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Author Topic: Bachmann Locomotives limited to 2 degree grade????  (Read 18169 times)
ftherrmann

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« on: May 09, 2012, 12:41:45 PM »

I recently purchased a 81661 USRA 4-8-2 locomotive.  Despite still having both its traction wheels it has “absolutely” no pulling power.  I have a 3 deg incline in my layout and this locomotive “spins” it’s wheels WITHOUT any rolling stock attached. If you attach two small cars it basically stops and spins. I have some of the other smaller, non-spectrum locomotives and they have at least 10 times the pulling power of this locomotive.

I also tried "Bullfrog Snot" in an attempt to get more traction.  The "Snot" improved things a little, but the locomotive is still basically useless for my layout.

I spoke with one of the Bachmann service people and they told me that Bachmann locomotives are limited to a two degree incline.  I didn’t find this stated anywhere when I purchased it back in Feburary.  I also don't find this to be the case with other Bachmann locomotives which are even smaller than this 4-8-2 and have at least 10 times the pulling ability.  If a 2 degree incline limitation is indeed the case shouldn't Bachmann state this in their marketing material?

Being limited to a 2 degree grade would mean that in order to have any type of over passes you'd have to have an enormous layout.  Most likely twice the size of a typical 4x8 ft N scale layout.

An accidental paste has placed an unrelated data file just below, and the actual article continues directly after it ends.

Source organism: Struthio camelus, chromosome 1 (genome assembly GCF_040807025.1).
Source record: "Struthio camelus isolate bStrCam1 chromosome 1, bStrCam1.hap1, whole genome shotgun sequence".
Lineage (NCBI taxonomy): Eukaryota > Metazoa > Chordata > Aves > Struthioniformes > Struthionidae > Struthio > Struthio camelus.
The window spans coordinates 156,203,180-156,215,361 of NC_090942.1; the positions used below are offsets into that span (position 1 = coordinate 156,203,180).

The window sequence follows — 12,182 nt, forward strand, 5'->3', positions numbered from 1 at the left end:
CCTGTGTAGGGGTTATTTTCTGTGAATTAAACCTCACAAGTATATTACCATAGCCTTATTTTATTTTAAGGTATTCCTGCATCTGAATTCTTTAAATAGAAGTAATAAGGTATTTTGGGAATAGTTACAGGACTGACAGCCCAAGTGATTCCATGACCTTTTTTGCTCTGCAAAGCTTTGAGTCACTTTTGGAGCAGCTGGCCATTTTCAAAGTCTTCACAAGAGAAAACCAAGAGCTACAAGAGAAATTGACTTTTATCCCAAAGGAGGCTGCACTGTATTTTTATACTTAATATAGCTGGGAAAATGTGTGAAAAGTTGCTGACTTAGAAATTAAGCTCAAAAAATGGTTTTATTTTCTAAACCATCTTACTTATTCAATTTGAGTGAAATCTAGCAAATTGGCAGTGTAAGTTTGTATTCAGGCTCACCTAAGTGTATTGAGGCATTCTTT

I've returned the loc back to Bachmann hoping for either a comparable loc replacement or finding a fix for this useless 4-8-2 loc.

Please tell me that this 2 degree limitation isn't true...
 
Fred
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jonathan


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« Reply #1 on: May 09, 2012, 01:28:47 PM »

Fred,

I have two 4-8-2s.  Neither came with traction tires.  Is this an HO scale locomotive?  None of my Bachmann locomotives have traction tires.  Oops; the standard 4-4-0 has 'em.

My 4-8-2s are among my best pullers.  The metal boiler gives them good weight over the drivers.  I have not found it necessary to add weight or traction. 

Confused...

Regards,

Jonathan
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2-8-8-4

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« Reply #2 on: May 09, 2012, 01:33:26 PM »